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Revista médica de Chile

versión impresa ISSN 0034-9887

Resumen

HASBUN H, Jorge; SEPULVEDA-MARTINEZ, Álvaro; CORNEJO R, Rodrigo  y  ROMERO P, Carlos. Intensive care admissions due to severe maternal morbidity. Rev. méd. Chile [online]. 2013, vol.141, n.12, pp.1512-1519. ISSN 0034-9887.  http://dx.doi.org/10.4067/S0034-98872013001200003.

Background: Maternal morbidity is a quality of care indicator. The frequency of severe maternal morbidity that requires an intensive care management has increased, due to an increase in maternal age. Aim: To describe the severe and acute maternal morbidity spectrum that requires an intensive care management in a University Hospital. Material and Methods: Review of medical records of 89 pregnant women with a mean age of 29 years, admitted to an Intensive Care Unit (UCI) between 2006 and 2010. Results: Mean gestational age on admission was 32 weeks. The main comorbidities identified were chronic hypertension (13.5%), hypothyroidism (4.5%) and coagulopathies (6.7%). Severe preeclampsia, sepsis and obstetric hemorrhage were the main causes of admission. Length of stay ranged from 1 to 28 days. Seventy eight percent of patients were admitted in the immediate postnatal period. Mechanical ventilation was required in 24% of patients for a median of three days. The longer unit lengths of stay were observed in patients with preeclampsia and non-obstetric severe sepsis (pyelonephritis and pneumonia). Seven abortions and seven perinatal deaths were recorded. The latter were mainly secondary to severe preeclampsia/ HELLP syndrome. Neonatal morbidity was related to prematurity (19% hyaline membrane, 18% persistent ductus and 4% cerebral hemorrhage). There were no maternal deaths. Conclusions: Preeclampsia and its complications were the main causes of maternal ICU admission. In this series, there were no maternal deaths and the perinatal survival rate was 92%.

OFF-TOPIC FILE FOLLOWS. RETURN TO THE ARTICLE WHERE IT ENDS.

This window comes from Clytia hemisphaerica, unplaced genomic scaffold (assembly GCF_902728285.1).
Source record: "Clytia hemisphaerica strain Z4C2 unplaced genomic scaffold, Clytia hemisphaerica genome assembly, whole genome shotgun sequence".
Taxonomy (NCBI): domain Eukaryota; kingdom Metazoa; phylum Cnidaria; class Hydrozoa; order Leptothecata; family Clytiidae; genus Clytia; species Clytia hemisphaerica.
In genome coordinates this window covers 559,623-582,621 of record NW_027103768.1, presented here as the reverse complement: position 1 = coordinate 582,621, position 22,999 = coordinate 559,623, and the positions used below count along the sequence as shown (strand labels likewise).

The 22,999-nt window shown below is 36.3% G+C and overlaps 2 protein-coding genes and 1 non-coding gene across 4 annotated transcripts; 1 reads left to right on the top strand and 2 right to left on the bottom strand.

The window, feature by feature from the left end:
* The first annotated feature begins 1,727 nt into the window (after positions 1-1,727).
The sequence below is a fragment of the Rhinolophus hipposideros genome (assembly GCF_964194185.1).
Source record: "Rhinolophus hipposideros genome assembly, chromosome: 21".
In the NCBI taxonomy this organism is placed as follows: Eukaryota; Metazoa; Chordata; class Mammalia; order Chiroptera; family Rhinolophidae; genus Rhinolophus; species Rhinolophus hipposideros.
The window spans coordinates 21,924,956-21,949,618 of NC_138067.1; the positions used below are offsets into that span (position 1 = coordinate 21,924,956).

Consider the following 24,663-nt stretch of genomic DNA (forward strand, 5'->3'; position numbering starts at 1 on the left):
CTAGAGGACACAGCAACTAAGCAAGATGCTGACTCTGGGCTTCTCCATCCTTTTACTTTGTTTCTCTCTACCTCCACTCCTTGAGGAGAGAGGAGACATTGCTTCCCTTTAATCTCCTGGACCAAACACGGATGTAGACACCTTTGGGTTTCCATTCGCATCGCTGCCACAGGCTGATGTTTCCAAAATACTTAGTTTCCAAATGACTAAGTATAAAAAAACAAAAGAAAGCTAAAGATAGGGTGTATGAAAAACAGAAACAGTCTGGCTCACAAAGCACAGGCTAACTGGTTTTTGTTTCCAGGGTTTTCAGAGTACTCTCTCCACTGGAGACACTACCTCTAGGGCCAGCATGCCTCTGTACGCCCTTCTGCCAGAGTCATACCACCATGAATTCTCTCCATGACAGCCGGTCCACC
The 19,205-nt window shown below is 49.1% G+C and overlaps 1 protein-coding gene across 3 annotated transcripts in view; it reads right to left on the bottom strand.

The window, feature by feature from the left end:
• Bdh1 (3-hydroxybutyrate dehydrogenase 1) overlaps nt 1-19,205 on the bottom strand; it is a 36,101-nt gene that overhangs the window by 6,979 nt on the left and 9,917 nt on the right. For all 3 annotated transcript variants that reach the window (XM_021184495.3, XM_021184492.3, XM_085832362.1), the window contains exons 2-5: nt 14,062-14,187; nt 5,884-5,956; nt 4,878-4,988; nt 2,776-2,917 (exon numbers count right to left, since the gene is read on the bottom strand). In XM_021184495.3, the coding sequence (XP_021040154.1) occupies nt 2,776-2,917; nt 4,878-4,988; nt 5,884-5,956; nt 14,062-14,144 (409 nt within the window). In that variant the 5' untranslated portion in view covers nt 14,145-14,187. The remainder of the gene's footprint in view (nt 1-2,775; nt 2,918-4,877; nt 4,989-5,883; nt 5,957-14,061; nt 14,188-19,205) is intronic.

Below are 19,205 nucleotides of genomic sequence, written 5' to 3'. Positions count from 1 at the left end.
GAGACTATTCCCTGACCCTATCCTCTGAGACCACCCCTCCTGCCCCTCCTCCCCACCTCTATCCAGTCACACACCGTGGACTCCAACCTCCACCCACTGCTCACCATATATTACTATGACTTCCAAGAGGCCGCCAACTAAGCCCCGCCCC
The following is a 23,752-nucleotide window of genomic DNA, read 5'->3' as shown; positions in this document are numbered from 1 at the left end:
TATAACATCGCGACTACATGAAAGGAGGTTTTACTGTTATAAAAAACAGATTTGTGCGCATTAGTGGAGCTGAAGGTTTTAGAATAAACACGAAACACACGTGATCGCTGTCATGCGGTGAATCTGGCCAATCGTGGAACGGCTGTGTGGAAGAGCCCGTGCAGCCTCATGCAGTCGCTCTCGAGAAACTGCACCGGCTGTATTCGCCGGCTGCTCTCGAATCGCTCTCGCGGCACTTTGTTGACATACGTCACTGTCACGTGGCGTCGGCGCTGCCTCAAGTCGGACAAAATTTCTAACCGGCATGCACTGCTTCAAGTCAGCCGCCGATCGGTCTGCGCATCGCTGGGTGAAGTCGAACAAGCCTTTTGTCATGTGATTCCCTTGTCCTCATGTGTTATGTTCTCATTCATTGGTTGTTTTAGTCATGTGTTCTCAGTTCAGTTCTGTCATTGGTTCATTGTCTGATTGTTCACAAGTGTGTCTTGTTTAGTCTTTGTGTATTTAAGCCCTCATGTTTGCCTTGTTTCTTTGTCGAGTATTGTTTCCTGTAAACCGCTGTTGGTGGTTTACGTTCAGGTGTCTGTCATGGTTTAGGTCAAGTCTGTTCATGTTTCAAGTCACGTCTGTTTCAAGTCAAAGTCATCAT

Palabras clave : Intensive care; Maternal mortality; Perinatal mortality; Preeclampsia; Sepsis.

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